Danny Villeneuve’s glorious hostility to Frank Herbert’s science fiction classics wants to feel as alien as possible.
Photo: Warner Bros.
Sandworms, a corporate creation of Frank Herbert Dune series, these are colossal creatures that live in the deserts of the planet Arrakis, which worms travel the way a shark can pass through water. Their dominance over the land makes them take turns appreciating and fearing the different people who also live there, producing life in an irreconcilable neighborhood. Worms are attracted to everything on the sand, able to feel the vibration from afar, and go out -under their goals, the earth gives way to a gaping mouth for anyone lucky enough to be in this area. When David Lynch directed his ominous adaptation of the 1984 original 1965 novel, he gave his sandworms a mouthful of many lobes that opened like horrible flowers, much like it was in the illustrations to John Schencher’s jacket. It’s a surefire way to make the anatomy look sinister – even if it looks like a toothy vulva – but it’s not an approach that Danny Villeneuve repeats in his own luxurious and amazing new idea of Herbert’s source material.
The sandworms of Villeneuve, like many details of his new film, seek to get into the real otherworldly and from a different context. They have tunnel qualities that are organic only in the sense that the microscopic organisms that turn out to be nightmarish fuels when brought together are still organic, suddenly ending in circular jaws, constantly open and surrounded by a filter of rows of needle teeth. If Paul Atredes (Timothy Shalamet), Dunea reluctant messiah figure confronted by one after escaping into the desert, the worm lifts his massive legs from the drifts right in front of him, and he stares into his invisible face at a moment that must be electric with the monstrous grandeur of this utterly alien life form. But looking into this soundless hole with cramped interiors peeking into its shady depths, you may also think that the reinterpreted worm has left its old vaginal toothed influences behind just to resemble a giant asshole.
The human imagination is not as limitless as we like to pretend, and it’s funny how often, trying to go beyond the known, we just go back to our personal. It’s the challenge of science fiction – to create a true sense of distance and otherness when much of the story rests on the call of an acquaintance. This is a challenge Dune accepts with admiration and perhaps doomed to determination, making Herbert’s rival intergalactic aristocrats and space witches on an exciting, gloriously unfriendly scale. Herbert himself did not build his world from scratch: a showdown over Arrakis, the only source of a substance called spice that is important for interstellar travel, underlies what is mostly written about oil wars. And Dune has the outlines of a space opera with its sand monsters and disgusting villains and subtle princes destined to meet literally the woman of this dream-chan, a native of Freemasonry, performed by Zendei, who will probably get more done if the sequel actually happens – and lead to a better future. But Villeneuve is not interested in a fascinating romantic adventure in which there are science fiction paraphernalia.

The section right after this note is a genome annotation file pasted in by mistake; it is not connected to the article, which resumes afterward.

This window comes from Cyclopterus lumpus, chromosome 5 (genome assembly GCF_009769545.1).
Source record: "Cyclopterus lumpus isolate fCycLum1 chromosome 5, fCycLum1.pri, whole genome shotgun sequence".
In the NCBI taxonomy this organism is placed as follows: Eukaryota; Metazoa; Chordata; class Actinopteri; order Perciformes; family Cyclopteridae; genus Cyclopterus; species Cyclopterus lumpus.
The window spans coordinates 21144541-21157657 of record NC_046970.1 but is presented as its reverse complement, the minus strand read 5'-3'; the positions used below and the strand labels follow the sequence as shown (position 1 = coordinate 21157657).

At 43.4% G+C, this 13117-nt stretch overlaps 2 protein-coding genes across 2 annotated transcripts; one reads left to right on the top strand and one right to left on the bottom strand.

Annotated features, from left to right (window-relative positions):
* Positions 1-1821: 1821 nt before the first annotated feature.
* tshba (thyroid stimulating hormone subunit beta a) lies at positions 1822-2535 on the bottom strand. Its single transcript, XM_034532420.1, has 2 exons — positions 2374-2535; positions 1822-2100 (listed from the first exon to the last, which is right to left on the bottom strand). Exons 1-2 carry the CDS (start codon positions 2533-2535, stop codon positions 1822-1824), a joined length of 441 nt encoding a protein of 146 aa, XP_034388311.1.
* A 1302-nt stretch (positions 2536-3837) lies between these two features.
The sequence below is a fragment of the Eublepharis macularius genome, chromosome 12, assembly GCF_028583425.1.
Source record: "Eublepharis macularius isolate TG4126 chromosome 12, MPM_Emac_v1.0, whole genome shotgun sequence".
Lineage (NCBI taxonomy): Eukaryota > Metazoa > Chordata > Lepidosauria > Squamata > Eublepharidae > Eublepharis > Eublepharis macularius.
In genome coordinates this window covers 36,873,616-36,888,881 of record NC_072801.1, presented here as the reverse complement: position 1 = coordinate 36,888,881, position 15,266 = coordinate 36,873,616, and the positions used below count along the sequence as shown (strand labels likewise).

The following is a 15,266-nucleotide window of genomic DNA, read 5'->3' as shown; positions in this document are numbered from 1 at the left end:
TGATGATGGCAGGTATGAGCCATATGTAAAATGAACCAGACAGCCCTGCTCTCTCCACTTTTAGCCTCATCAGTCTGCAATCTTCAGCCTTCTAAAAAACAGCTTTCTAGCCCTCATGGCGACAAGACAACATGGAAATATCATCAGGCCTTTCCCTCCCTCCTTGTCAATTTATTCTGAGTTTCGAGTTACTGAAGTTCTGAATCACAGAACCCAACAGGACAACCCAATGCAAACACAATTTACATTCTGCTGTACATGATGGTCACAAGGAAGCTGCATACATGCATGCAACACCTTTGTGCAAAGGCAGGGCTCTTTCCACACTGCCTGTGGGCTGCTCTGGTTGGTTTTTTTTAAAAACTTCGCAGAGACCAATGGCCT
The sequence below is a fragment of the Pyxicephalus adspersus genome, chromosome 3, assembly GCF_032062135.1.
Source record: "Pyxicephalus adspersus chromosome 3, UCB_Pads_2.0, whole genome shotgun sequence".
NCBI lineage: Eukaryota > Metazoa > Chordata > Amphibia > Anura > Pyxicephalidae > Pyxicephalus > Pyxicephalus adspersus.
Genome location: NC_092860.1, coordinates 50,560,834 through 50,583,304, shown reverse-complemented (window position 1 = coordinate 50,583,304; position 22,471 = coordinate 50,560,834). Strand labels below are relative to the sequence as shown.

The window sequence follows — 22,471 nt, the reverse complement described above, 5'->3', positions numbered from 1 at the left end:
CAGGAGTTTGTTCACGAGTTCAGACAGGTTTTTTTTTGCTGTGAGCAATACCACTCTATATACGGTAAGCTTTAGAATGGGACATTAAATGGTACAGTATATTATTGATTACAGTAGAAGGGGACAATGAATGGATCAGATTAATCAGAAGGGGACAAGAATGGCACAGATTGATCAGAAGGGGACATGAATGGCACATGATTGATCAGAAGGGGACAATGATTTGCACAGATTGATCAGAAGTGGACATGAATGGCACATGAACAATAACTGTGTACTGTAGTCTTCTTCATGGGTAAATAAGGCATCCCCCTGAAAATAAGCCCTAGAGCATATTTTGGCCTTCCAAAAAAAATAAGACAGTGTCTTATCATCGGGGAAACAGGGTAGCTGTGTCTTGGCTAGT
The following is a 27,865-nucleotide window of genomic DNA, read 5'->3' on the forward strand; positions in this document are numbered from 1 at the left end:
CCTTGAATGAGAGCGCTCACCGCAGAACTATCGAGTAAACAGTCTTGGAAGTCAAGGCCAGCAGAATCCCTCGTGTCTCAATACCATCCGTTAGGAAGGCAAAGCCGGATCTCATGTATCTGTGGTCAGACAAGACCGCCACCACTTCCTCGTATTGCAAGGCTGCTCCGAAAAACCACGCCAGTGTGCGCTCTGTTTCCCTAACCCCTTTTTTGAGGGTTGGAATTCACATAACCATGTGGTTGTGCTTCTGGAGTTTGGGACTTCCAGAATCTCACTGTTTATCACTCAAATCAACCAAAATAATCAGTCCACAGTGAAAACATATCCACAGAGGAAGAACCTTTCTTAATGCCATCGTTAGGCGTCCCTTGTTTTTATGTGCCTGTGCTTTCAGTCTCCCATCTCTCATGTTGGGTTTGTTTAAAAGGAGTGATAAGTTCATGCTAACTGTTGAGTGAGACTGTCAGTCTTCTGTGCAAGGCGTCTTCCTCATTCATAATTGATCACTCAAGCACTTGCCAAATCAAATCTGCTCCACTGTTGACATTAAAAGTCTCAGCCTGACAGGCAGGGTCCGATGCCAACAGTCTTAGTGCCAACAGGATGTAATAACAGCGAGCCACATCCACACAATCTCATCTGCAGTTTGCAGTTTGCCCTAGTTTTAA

His 2016 film Arrival about trying to communicate with aliens who feel the existence is completely different from us, and Dune seeks to reflect the distant future of humanity, in which the footprints of a friend-bagpipes played at the ceremony, the ancestor’s propensity to fight bulls — simply ultimately underscore how far away the desires and motivations of the characters can be. They are not entirely inexplicable: Oscar Isaac plays Paul’s father, Duke Leto Atrides, as a caring but kind ruler who knows he is being trapped when asked to take on Arrakis. Leto’s reliable military advisers, Duncan Idaho (Jason Momoa) and Gurney Halek (Josh Brolin), serve Paul as a loving old brother and strict uncle, while Paul’s mother and Lady Jessica’s summer concubine, Rebecca Ferguson embraces the woman’s incarnation. and preparing him for imminent danger. But Jessica is also a loyal member of the Bene Gesserit, a matriarchal order of psychics who manipulate politics by crafting an incomprehensible centuries-old breeding program to create a Kwisatz Haderach-messiah who may or may not be Paul.
The boldest aspect Dune it’s not that he’s only telling half the story, or that he prefers to immerse his audience in his richly represented universe, believing they can keep up with the ropes. He is carried quite far from the power of the spectacle, his spaceships hanging impossible in the air, his drummed scores by Hans Zimmer and his pale antagonist, Baron Vladimir Harkonen (Stellan Skarsgård, who commands Colonel Marlon Brand Kurtz), who floats around on a heavy amplifier threatening ball. No, the boldest aspect Dune how disturbing the idea of the chosen one is, from a military ceremony inspired by Leni Riefenstahl, during which Leto and Paul are commissioned to care for Arakis, to the fact that Paul is a product of eugenics. It begins with Chani speaking aloud about the colonization of the land of the Fremen and the oppression they felt at the hands of outsiders, and then moves on to the white savior, whose greatness is completely synthetic, created by implanted prophecies and genetic manipulations. Paul’s reluctance to get into the role created for him is not an ordinary self-doubt, but the fear of a man who begins to believe that he intends to start a holy war. Being the hero of the story has never looked so poisoned, and only this is admirable to hope that Villeneuve will be able to accomplish the second part of this impressive work.